Rubin pays due attention to the immense organisational and technical problems associated with building entire city districts from prefabricated materials — some of them specific to the managed economy of the GDR, others, such as the lack of durability of the materials, generic p.
Despite acknowledging the many difficulties of modernist housing projects, Rubin in many respects draws a more upbeat picture of life on these estates than is customary, as he readily acknowledges himself. As chapter three makes clear, many Berliners positively longed to escape from the cramped living conditions of the decaying inner cities or the rural backwardness of their villages. They very much looked forward to moving into bright new flats in functionalist housing estates such as the Marzahn complex.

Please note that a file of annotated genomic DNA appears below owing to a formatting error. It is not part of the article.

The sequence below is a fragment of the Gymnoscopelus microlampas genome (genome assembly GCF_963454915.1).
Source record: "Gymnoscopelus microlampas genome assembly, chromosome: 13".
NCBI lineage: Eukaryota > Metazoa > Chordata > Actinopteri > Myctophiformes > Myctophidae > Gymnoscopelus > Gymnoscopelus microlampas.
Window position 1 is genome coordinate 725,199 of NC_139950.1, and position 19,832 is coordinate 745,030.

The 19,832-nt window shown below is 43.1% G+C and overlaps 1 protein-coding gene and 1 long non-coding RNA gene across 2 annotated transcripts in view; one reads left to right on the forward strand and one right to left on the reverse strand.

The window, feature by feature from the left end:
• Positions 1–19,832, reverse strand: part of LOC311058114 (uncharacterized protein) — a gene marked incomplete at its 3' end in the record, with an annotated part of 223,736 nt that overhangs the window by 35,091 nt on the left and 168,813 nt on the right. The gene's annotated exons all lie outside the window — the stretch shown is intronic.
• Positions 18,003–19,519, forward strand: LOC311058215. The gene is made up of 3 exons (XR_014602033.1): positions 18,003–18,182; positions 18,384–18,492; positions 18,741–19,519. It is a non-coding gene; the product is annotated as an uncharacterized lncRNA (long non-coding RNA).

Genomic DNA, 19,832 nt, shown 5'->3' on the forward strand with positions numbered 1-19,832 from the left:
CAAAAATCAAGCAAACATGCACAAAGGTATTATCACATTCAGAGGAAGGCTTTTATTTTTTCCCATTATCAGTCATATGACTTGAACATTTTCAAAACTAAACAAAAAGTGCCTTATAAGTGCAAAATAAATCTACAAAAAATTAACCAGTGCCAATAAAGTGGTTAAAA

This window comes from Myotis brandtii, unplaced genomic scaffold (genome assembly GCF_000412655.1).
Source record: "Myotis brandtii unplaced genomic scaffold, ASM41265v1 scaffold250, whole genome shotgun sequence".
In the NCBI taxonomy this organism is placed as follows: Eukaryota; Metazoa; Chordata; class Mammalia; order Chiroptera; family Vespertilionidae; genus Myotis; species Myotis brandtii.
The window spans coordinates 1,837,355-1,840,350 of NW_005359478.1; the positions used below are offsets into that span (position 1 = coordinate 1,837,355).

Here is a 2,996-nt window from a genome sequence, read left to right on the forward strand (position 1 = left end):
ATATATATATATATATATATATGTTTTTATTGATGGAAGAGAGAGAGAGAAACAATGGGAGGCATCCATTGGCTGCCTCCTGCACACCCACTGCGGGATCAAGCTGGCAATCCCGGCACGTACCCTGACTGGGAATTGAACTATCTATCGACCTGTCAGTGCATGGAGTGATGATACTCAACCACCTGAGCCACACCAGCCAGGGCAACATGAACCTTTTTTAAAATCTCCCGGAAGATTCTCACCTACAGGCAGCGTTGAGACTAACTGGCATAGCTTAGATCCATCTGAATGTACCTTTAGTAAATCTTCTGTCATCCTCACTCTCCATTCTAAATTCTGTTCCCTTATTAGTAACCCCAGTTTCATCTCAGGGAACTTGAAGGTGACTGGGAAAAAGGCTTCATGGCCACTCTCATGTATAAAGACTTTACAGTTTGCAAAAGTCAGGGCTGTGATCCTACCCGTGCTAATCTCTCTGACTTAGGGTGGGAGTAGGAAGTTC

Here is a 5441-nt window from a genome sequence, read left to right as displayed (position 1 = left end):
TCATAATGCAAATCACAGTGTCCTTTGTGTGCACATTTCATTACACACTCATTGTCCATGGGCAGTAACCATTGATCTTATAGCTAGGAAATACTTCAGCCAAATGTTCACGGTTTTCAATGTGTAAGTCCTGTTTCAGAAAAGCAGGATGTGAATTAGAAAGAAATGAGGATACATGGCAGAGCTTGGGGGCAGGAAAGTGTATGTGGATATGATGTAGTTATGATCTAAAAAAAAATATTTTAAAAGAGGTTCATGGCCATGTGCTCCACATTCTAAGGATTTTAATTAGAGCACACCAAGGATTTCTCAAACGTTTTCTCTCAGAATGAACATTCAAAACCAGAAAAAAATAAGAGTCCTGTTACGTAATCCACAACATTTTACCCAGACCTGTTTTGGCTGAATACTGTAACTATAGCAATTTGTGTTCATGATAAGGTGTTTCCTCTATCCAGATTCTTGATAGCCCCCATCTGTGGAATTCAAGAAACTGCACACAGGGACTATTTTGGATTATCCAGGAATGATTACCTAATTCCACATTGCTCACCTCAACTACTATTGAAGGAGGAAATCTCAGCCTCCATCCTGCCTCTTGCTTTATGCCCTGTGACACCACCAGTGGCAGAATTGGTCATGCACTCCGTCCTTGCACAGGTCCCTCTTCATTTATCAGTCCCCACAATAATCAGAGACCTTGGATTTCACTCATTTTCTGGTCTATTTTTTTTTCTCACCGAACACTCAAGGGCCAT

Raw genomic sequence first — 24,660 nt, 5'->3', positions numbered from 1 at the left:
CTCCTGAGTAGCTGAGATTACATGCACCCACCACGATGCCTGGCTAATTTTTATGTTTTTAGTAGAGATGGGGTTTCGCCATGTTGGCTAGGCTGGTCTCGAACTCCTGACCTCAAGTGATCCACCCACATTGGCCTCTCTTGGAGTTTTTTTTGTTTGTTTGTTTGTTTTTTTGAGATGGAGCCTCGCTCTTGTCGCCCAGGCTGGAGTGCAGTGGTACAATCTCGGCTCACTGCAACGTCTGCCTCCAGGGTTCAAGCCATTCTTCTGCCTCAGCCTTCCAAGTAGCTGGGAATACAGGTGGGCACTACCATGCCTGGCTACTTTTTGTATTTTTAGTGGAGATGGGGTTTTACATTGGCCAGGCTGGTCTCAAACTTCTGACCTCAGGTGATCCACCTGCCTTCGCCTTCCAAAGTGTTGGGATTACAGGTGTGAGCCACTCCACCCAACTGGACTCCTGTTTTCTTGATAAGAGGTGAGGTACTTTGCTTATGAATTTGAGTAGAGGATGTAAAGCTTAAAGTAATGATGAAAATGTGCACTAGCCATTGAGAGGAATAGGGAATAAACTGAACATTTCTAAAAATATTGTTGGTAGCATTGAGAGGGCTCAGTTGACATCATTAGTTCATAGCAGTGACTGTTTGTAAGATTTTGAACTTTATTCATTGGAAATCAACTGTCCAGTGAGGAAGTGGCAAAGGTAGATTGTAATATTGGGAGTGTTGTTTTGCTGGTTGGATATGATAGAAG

In a fascinating section, Rubin draws attention to the way in which the new urban environment was experienced and appropriated by children, illustrating the extent to which concrete and children seemed to be two sides of the same productivist ethos that characterised the GDR.
More broadly, the section is a fascinating reminder of the importance of the individual life cycle for the ways in which environments, spaces and social relations are experienced. Rubin substantiates this claim on two levels.
He demonstrates that the rational layouts and normed interiors of the new housing estate provided ideal environments for state surveillance, and indeed were partially designed with that objective in mind.